Fiona provides our latest bursary write-up. Fiona is studying for an MSc in Conservation Science at Imperial College London and is interested in how Geospatial technology can be used to aid conservation projects.
As a conservationist attending software based conference I was worried a lot of the presentations would be way above my head, being more comfortable with the Burmese sort of python than the script type. However with a number of talks being highlighted for ‘newbies’ such as myself and a range of excellent keynote talks I found I was often rushing around trying to get all of the talks I had ear-marked.
There were a few talks that really stood out for me, largely because of their engaging speakers but also due to the topic matter which I found fascinating and relevant to my interests. Saying that there was such a broad range of topics covered at FOSS4G – from guiding natural disaster recover to mapping the freshest powder snow –it was difficult to pick just three!
The first presentation that I went to at FOSS4G was ‘An Introduction to Open Source Geospatial’, by Arnulf Christl; which for me set the tone for the whole conference and provided an excellent and balanced introduction to the current state of affairs within the open source world. It was also great to be introduced to FOSS4G by one of the key players and this year’s winner of the Sol Katz award.
Another highlight for me followed shortly afterward with Michelle Walker’s talk ‘A Toe In The Water – Using Open Source Software To Support Catchment Management’; which provided an excellent overview of how open source geospatial data and software is being used on a practical level by The Rivers Trust, in order to identify likely sources of river pollution as well as other tools allowing the identification of problematic barriers to migratory fish. I found this talk especially interesting as it not only highlighted the more technical aspects of the data processing and management, but also provided a great insight into how to practically use the vast amount of data that is becoming increasingly available.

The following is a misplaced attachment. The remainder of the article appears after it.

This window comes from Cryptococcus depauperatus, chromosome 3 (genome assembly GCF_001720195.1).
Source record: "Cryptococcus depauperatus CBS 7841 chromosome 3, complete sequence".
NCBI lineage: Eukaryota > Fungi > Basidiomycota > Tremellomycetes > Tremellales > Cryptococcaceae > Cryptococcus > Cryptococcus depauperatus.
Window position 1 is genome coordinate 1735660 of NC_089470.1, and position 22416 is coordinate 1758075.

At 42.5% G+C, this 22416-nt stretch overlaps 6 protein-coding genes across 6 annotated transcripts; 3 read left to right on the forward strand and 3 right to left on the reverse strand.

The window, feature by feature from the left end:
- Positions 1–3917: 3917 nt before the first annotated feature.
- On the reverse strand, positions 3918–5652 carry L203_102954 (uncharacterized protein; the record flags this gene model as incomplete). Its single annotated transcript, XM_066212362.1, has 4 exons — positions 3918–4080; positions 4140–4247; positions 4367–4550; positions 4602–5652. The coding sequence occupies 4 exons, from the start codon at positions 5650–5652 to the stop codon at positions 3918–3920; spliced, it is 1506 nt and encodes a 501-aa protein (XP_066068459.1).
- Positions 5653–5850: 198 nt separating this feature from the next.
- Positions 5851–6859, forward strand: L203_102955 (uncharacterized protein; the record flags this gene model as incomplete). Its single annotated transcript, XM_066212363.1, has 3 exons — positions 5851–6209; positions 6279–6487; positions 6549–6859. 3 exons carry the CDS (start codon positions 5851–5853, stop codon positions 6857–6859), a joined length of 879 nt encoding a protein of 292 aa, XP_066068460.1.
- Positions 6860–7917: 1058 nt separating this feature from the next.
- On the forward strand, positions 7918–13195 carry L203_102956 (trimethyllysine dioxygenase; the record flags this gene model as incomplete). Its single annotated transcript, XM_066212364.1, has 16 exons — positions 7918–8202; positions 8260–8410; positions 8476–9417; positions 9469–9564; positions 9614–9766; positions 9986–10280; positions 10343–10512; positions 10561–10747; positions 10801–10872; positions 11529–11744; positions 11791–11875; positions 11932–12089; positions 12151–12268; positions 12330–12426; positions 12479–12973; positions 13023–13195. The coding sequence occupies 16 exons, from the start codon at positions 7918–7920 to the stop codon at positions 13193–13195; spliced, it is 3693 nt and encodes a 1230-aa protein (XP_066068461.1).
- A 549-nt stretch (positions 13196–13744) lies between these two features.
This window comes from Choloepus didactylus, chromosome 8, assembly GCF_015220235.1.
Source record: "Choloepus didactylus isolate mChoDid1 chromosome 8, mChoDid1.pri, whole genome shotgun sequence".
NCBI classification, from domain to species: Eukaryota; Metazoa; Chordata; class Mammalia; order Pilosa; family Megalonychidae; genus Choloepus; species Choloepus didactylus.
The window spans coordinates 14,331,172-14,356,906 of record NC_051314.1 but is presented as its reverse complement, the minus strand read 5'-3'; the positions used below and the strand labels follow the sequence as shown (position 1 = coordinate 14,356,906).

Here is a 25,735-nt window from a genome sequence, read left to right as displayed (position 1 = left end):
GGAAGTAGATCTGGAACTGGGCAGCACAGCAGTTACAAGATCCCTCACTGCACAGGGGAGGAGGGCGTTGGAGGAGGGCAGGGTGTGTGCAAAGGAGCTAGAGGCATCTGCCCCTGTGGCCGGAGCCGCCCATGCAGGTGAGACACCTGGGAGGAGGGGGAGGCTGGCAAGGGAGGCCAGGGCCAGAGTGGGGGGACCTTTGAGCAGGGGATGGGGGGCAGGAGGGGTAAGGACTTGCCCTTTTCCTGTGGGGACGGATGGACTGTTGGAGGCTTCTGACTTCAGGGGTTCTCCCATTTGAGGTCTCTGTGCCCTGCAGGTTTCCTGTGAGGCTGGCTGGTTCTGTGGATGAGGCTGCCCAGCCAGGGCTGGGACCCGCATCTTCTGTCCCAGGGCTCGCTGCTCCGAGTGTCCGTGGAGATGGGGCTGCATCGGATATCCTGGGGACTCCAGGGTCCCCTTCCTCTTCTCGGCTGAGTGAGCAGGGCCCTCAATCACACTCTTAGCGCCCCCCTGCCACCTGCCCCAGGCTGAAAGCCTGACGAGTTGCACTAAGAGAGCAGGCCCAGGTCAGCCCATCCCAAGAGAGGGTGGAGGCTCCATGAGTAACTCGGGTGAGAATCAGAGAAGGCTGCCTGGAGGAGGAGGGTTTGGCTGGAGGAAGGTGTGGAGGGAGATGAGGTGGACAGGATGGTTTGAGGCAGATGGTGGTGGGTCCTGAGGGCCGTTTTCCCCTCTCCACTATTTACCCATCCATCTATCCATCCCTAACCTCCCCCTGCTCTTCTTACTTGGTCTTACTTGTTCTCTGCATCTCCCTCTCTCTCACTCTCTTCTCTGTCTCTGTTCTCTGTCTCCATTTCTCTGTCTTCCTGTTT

My third and final top pick from this year’s FOSS4G was the keynote talk by Kate Chapman – the Acting Director from the Humanitarian OpenStreetMap Team (HOT). This talk was especially inspiring as I found it touched upon on all of the great strengths of the open source community – with HOT providing a service that is fast, responsive and most importantly, useful. Making geospatial data and software internationally relevant and perhaps even being the difference between life and death.
These three presentations, plus the many, many others which I have not mentioned, provided a great depth and breadth of information on the cutting edge work currently occurring within the open source geospatial world. What struck me throughout all the events I attended was the great desire and ability for collaboration, a characteristics which is all too often only considered superficially in the wider world; and one which I think all participants of FOSS4G should be proud of.